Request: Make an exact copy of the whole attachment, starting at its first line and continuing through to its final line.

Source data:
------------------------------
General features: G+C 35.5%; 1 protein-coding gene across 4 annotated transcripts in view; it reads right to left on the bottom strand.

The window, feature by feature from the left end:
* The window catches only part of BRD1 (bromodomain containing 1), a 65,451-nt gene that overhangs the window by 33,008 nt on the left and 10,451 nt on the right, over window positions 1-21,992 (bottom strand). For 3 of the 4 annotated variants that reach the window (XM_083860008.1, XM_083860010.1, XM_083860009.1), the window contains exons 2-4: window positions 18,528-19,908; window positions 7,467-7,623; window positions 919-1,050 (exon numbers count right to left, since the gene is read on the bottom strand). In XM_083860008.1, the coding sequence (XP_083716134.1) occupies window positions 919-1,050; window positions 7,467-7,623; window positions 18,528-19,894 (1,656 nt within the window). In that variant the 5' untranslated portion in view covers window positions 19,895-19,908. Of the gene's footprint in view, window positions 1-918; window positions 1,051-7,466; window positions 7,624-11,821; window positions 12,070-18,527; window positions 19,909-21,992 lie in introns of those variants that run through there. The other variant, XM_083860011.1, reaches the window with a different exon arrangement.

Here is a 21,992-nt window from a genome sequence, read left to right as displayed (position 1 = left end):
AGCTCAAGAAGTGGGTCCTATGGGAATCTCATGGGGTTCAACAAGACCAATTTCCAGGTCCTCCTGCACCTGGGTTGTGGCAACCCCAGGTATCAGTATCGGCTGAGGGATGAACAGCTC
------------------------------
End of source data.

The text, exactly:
General features: G+C 35.5%; 1 protein-coding gene across 4 annotated transcripts in view; it reads right to left on the bottom strand.

The window, feature by feature from the left end:
* The window catches only part of BRD1 (bromodomain containing 1), a 65,451-nt gene that overhangs the window by 33,008 nt on the left and 10,451 nt on the right, over window positions 1-21,992 (bottom strand). For 3 of the 4 annotated variants that reach the window (XM_083860008.1, XM_083860010.1, XM_083860009.1), the window contains exons 2-4: window positions 18,528-19,908; window positions 7,467-7,623; window positions 919-1,050 (exon numbers count right to left, since the gene is read on the bottom strand). In XM_083860008.1, the coding sequence (XP_083716134.1) occupies window positions 919-1,050; window positions 7,467-7,623; window positions 18,528-19,894 (1,656 nt within the window). In that variant the 5' untranslated portion in view covers window positions 19,895-19,908. Of the gene's footprint in view, window positions 1-918; window positions 1,051-7,466; window positions 7,624-11,821; window positions 12,070-18,527; window positions 19,909-21,992 lie in introns of those variants that run through there. The other variant, XM_083860011.1, reaches the window with a different exon arrangement.

Here is a 21,992-nt window from a genome sequence, read left to right as displayed (position 1 = left end):
AGCTCAAGAAGTGGGTCCTATGGGAATCTCATGGGGTTCAACAAGACCAATTTCCAGGTCCTCCTGCACCTGGGTTGTGGCAACCCCAGGTATCAGTATCGGCTGAGGGATGAACAGCTC